With the release of KEDA version 1, it is a good time to have a quick look at what it is and what it does!
In this post I will investigate the basics of KEDA using a Kafka trigger and look at what the properties mean and how it affects the scaling of your pods.
All the sample code used in this post is also available in this GitHub repository.
So what actually is KEDA? KEDA (Kubernetes-based Event Driven Autoscaler) is an MIT licensed open source project from Microsoft and Red Hat that aims to provide better scaling options for your event-driven architectures on Kubernetes.
Let’s have a look at what this means.
Currently on Kubernetes, the HPA (Horizontal Pod Autoscaler) only reacts to resource-based metrics such as CPU or memory usage or custom metrics. From my understanding, for event-driven applications where there could suddenly be a stream of data, this could be quite slow to scale up. Never mind scaling back down once the data stream is lessening and removing the extra pods.
I imagine paying for those unneeded resources all the time wouldn’t be too fun!
KEDA is more proactive. It monitors your event source and feeds this data back to the HPA resource. This way, KEDA can scale any container based on the number of events that need to be processed, before the CPU or memory usage goes up. You can also explicitly set which deployments KEDA should scale for you. So, you can tell it to only scale a specific application, e.g. the consumer.
As KEDA can be added to your existing cluster, it is quite flexible on how you want to use it. You don’t need to do a code change and you don’t need to change your other containers. It only needs to be able to look at your event source and the deployment(s) you are interested in scaling.
That felt like a lot of words! Let’s have a look at this diagram for a high-level view of what KEDA does.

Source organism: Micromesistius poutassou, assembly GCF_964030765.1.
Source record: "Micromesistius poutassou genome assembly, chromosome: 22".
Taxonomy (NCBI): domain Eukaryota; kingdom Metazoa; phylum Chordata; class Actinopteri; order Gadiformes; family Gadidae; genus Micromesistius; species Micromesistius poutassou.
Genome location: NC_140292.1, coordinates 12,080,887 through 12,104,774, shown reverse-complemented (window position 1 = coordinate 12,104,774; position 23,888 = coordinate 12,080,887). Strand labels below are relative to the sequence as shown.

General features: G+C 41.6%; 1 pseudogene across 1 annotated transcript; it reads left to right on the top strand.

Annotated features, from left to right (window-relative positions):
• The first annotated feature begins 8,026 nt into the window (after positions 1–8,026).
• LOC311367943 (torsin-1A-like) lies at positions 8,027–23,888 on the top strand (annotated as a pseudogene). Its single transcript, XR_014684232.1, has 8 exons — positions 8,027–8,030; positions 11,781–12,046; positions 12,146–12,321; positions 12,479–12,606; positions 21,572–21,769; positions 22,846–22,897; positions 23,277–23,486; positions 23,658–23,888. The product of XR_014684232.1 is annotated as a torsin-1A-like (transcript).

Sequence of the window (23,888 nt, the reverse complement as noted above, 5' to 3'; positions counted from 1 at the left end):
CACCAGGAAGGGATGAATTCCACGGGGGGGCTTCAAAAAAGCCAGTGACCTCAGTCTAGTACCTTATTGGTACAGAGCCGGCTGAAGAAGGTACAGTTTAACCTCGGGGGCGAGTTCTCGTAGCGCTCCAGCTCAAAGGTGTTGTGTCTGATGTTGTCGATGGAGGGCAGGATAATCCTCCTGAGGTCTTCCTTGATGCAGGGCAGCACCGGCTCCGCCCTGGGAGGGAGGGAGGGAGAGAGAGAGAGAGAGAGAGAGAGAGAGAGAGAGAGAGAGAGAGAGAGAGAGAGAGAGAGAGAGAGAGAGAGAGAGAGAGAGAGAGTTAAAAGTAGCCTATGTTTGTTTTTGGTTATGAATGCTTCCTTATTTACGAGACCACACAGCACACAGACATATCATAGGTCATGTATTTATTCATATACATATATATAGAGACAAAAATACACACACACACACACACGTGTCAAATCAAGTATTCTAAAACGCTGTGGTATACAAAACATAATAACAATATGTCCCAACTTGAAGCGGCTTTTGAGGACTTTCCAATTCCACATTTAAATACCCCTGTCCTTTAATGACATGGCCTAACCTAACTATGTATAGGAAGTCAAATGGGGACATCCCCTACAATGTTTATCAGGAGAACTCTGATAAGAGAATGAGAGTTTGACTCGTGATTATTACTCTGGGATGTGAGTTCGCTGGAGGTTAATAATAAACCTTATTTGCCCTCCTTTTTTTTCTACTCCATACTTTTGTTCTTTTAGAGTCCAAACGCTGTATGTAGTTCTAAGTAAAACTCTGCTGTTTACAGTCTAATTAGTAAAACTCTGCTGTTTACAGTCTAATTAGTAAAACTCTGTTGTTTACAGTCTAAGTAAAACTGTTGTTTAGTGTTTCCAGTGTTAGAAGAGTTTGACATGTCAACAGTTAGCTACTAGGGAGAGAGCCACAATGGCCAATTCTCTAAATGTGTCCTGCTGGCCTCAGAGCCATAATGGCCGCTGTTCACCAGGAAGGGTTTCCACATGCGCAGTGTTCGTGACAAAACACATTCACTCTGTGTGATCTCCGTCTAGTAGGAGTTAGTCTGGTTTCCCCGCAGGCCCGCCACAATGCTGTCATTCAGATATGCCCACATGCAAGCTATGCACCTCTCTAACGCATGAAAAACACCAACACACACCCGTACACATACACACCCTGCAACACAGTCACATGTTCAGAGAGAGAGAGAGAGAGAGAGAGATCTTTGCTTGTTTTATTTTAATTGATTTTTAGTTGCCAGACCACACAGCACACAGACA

KEDA monitors your event source and regularly checks if there are any events. When needed, KEDA will then activate or deactivate your pod depending on whether there are any events by setting the deployment’s replica count to 1 or 0, depending on your minimum replica count. KEDA also exposes metric data to the HPA which handles the scaling to and from 1.
This sounds straightforward to me! Let’s have a closer look at KEDA now.
The instructions for deploying KEDA are very simple and can be found on KEDA’s deploy page .
There are two ways to deploy KEDA into your Kubernetes cluster:
- Deploy yaml
So what gets deployed? The deployment contains the KEDA operator, roles and role bindings and these custom resources:
The ScaledObject maps an event source to the deployment that you want to scale.
If required, this resource contains the authentication configuration needed for monitoring the event source.
The scaled object controller also creates the HPA for you.
Let’s take a closer look at the ScaledObject.
This is a code snippet of the one I used in my sample repository.
1 2 3 4 5 6 7 8 9 10 11 12 13 14 15 16 17 18 19 20 apiVersion: keda.k8s.io/v1alpha1 kind: ScaledObject metadata: name: consumer-scaler labels: deploymentName: consumer-service spec: scaleTargetRef: deploymentName: consumer-service pollingInterval: 1 cooldownPeriod: 60 minReplicaCount: 0 maxReplicaCount: 10 triggers: - type: kafka metadata: topic: messages brokerList: kafka-cluster-kafka-bootstrap.keda-sample:9092 consumerGroup: testSample lagThreshold: '3'
The ScaledObject and the deployment referenced in
deploymentName need to be
in the same namespace.
So let’s look at each property in the spec section and see what they are used for.
scaleTargetRef: deploymentName: consumer-service
This is the reference to the deployment that you want to scale. In this example, I have a
consumer-service app that I want to scale depending on the number of events coming through to Kafka.
pollingInterval: 1 # Default is 30
The polling interval is in seconds. This is the interval in which KEDA checks the triggers for the queue length or the stream lag.
cooldownPeriod: 60 # Default is 300
The cooldown period is also in seconds and it is the period of time to wait after the last trigger activated before scaling back down to 0.
But what does activated mean and when is this? Having a look at the code and the documentation, activated is the time at which KEDA last checked the event source and found that there were events, this sets the trigger to active.
The next time KEDA looks at the event source and finds it empty, then the trigger is set to inactive and then kicks off the cool down period before scaling down to 0.